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Prime Time: How Baby Boomers Will Revolutionize Retirement And Transform America Paperback – March 21, 2002
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Prime Time highlights a handy list of initiatives that already tap retirees for such roles as foster grandparents and volunteers at free medical clinics. The book also profiles people who are now reaping the benefits of remaining socially productive. Freedman debunks the notion that old boomers will only be a burden on the nation's health care and Social Security systems. Instead, they will be the largest, best-educated, and healthiest group of retirees ever, he writes. Insightful and well written, Prime Time is for anyone concerned about the economic and social changes under way with the aging of the baby boomers. --Dan Ring --This text refers to an out of print or unavailable edition of this title.
From Publishers Weekly
Copyright 1999 Reed Business Information, Inc. --This text refers to an out of print or unavailable edition of this title.
Top Customer Reviews
Freedman advocates for a revolution of society's attitudes towards older people in order to give them the option of remaining active and contributing to society or not.Read more ›
Also, the book is well written.
BUT, I am a tired 53 year old lawyer. I have had
one job or another since I was a teenager.
I was an over-achieving student, so I worked
very hard at school from first grade forward.
(Graduated #1 from 8th grade; #3 from undergrad;
#1 from law school - you get the pattern.)
My family was dysfunctional (I know, whose
wasn't?) and I was not given a chance to be
a kid - I had to grow up fast, be serious,
etc. etc. After decades of work of one sort
or another, I am ready for R&R; for travel; for play. Indeed
I LONG for it. I want to learn how to garden; learn Spanish;
study art. I see my in-laws, who
have been retired happily for a quarter of a century,
enjoying life with gusto without feeling a need to
work or volunteer at anything. Yet they are two
of the most interesting people I know.
This book's thesis was just exhausting and depressing.
I became so irritated that I stopped reading it.
... If some people want to work for
their whole lives, let them. Personally, having
never had much of a chance to "play" as a child,
I look forward to learning how to do it - and
doing it well. If I can touch some lives positively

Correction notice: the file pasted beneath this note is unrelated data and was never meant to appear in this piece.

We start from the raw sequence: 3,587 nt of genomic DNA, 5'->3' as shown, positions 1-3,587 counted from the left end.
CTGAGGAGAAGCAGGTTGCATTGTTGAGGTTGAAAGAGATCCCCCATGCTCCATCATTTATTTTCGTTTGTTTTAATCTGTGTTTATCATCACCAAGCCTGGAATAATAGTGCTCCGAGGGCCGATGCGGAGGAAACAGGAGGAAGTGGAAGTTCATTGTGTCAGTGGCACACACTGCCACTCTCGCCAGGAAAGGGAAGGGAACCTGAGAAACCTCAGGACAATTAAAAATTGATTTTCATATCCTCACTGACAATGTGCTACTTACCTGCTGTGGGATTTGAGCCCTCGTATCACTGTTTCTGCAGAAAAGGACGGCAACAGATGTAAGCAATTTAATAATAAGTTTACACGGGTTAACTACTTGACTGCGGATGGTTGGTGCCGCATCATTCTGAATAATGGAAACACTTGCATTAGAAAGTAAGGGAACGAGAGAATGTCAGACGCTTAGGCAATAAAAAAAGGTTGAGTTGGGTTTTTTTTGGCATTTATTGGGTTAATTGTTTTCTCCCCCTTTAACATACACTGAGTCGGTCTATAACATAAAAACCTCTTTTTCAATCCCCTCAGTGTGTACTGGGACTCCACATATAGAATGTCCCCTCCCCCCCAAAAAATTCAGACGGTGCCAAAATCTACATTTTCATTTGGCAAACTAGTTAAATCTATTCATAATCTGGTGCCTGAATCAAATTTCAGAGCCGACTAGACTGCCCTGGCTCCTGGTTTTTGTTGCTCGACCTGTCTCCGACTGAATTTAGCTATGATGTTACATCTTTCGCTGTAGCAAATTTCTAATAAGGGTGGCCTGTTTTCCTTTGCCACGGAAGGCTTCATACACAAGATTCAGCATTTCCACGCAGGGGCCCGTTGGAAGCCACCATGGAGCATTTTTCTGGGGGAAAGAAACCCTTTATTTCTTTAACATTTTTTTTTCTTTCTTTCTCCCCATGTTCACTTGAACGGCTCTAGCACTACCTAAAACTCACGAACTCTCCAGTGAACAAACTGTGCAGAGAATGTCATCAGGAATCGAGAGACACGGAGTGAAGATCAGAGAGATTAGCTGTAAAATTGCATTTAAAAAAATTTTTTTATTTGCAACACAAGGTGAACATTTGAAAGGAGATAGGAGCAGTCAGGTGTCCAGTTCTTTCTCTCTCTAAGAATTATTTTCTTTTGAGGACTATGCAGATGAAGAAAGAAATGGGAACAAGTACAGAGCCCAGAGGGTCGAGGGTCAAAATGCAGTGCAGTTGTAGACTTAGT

along the way, terrific. Hopefully I will someday
have grandchildren and will have the time and energy
in retirement to love and spoil them, as well
as to host family gatherings and give to people
that way (as my in-laws do so lovingly). But I resist the message
that, after having worked this hard, and paid
plenty of SSA taxes to keep my elders financed
in their retirement, that I have to forego my own.
Most Recent Customer Reviews
The aging of America is upon us. Boomers will start turning 60 on January 1, 2006.
To read the papers, you would think that this event is going to be the start of a... Read more
Marc Freedman hits the nail on the head in this book: the coming wave of retiring boomers represents an asset unlike any other, with the potential to transform the American... Read morePublished on November 21, 2005 by Jeremy Cluchey
Marc Freedman's book communicates a forward thinking idea that is the next step in social development. Read morePublished on June 13, 2003
Don't buy this one, check it out of the library and read Chapter 6, because it is the ONLY chapter that talks about what the title promises: How Baby Boomers WILL Revolutionize... Read morePublished on December 21, 2002
There are 3 books every older person should read and ponder. Marc Freedman's book Prime Time is one of them (The other titles are Another Country and Age-ing to Sage-ing). Read morePublished on October 29, 2002 by Martin R. Kimeldorf
The best of "Prime Time" in my opinion is in the absoulutely fantastic chapter called "A Year-Round Vacation," which brilliantly and entertainingly documents... Read morePublished on June 24, 2001 by George Fulmore
Marc not only researches and writes well, his promising and timely message couldn't be better expressed than in Prime Time. Read morePublished on April 26, 2001 by Leon Adnis